Society (1989) is a vaguely interesting oddball horror film of some note. It’s on the UK Horror channel tonight at 12:20am. They do not broadcast in HD. My review:
A paranoid 17-year-old high school kid (Billy Warlock) feels increasingly uncomfortable about his wealthy family.
I had very low expectations for this as I tried to watch it circa twenty years ago and gave up with boredom after about half an hour. It was a fair bit better than I expected. It was clunky and awkward with technically weak direction, iffy acting and a sluggish pace but I was expecting it to be much worse than it was. The script is underdeveloped and tells its small story in a plodding, obvious way with too many questionable moments of character behaviour, as well as several unexplained moments. It’s a script that feels like it could have done with another rewrite to add flesh on the bones. If you’re expecting a conventional horror movie it will disappoint as very little happens in the first hour, and there’s no shock scares or suspenseful sequences. It’s not a scary film. It’s too cheesy to be creepy. Despite how clunky and artless the whole thing is, if anything it’s more of a surrealist art movie than a horror (although it does fall comfortably into the horror genre).
The music is pretty bad, especially when it tries to be funny. Funny music in a horror film! Not a good idea.
Visually it’s very prosaic looking with unimaginative camerawork so it doesn’t benefit much from being seen in high definition. The notorious gross-out ending may have been shocking and disgusting when it was released in 1989 but now it looks tame. I was not even remotely disgusted by the melting flesh special effects. It had zero impact on me and I’d be surprised if anyone nowadays was made uncomfortable by these rubbery special effects. David Cronenberg or John Carpenter’s use of special effects were far more revolting than anything I saw in Society. The film could easily have been more perverse and shocking. It all felt rather restrained. It feels to me like it pulled many of its punches due to censorship concerns so the more perverse ideas never get explored. It’s a film that could only have benefitted from being more extreme.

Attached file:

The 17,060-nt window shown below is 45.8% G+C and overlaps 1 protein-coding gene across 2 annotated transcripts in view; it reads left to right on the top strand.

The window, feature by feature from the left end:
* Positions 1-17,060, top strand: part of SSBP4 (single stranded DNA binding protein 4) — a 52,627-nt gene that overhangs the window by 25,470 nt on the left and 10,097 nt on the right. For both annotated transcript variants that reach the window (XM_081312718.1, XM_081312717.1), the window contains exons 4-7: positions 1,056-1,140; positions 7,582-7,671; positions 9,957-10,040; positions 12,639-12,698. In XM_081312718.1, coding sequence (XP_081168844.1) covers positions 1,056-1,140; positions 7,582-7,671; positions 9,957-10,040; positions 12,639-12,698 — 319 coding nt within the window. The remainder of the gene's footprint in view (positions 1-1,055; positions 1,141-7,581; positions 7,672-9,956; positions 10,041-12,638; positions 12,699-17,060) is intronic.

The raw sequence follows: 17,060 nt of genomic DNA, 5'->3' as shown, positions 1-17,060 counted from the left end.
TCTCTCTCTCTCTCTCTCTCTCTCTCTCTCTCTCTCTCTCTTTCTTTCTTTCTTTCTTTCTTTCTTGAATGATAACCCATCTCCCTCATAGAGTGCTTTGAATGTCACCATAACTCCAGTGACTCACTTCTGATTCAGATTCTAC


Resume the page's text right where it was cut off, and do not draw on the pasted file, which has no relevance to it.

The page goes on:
The film was okay and it was more competent than I expected. It was mildly entertaining despite its plodding nature. A modern day remake, with a smart script that engages with the ideas and not just the gross-out elements, could improve upon it in all departments.